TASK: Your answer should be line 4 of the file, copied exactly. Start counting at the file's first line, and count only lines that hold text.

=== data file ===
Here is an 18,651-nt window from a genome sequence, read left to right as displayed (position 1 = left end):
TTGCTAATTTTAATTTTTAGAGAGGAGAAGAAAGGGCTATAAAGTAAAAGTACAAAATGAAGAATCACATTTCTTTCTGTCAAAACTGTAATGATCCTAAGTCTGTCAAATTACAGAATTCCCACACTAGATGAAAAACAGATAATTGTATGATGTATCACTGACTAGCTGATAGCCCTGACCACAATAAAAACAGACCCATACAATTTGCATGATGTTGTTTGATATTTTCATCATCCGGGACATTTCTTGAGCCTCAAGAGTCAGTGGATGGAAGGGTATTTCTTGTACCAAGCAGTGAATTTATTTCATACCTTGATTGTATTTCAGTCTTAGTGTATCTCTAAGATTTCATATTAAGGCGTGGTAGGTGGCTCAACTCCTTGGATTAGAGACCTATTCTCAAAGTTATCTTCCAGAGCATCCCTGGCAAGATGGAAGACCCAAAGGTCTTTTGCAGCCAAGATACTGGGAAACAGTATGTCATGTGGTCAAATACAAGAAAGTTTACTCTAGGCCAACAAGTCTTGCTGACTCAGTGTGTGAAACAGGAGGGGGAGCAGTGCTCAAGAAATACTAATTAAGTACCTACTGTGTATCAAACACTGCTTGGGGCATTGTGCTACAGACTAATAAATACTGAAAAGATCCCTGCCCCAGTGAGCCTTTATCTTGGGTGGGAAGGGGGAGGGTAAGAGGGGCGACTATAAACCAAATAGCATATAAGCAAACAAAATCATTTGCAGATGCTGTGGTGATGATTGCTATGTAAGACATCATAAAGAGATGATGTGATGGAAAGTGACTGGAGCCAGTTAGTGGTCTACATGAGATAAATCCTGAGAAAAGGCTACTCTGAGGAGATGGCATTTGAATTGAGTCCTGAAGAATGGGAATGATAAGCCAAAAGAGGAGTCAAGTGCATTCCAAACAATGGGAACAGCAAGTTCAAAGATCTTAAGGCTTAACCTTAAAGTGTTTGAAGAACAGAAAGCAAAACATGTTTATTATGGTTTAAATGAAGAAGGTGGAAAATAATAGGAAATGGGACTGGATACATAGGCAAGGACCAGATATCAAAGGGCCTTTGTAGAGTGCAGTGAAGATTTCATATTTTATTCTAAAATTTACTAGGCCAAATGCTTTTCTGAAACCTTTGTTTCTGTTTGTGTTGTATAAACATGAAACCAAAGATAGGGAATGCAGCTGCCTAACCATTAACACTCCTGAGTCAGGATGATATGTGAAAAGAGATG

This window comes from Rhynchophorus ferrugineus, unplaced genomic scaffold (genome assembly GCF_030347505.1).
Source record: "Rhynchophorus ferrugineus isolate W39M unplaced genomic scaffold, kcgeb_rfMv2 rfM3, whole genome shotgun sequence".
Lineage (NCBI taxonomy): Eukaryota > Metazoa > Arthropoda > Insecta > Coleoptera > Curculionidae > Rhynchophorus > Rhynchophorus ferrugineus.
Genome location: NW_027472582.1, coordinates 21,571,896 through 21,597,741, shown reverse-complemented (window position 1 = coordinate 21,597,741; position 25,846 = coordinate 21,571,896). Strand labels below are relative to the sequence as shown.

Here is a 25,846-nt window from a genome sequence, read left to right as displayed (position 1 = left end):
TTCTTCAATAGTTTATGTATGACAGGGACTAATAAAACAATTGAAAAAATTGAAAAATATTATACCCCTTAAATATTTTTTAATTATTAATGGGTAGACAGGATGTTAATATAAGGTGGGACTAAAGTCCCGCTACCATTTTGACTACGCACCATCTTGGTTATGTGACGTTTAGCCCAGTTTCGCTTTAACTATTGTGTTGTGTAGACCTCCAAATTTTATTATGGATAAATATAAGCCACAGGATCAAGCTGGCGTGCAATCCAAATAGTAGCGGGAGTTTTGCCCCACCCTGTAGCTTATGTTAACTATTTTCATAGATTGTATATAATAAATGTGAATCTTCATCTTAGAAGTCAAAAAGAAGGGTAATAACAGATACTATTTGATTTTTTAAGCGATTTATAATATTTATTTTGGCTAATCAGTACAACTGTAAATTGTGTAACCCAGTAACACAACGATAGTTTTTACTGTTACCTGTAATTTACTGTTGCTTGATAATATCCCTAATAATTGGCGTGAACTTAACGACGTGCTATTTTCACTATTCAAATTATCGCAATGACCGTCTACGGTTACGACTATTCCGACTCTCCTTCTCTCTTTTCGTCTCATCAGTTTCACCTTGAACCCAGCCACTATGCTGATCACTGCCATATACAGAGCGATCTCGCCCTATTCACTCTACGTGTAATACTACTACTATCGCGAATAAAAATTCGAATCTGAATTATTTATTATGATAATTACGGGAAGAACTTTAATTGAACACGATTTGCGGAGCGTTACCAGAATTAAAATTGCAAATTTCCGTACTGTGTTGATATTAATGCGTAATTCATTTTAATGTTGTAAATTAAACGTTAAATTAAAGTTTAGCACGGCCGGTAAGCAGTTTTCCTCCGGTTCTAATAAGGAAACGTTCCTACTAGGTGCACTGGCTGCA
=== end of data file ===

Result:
Source record: "Rhynchophorus ferrugineus isolate W39M unplaced genomic scaffold, kcgeb_rfMv2 rfM3, whole genome shotgun sequence".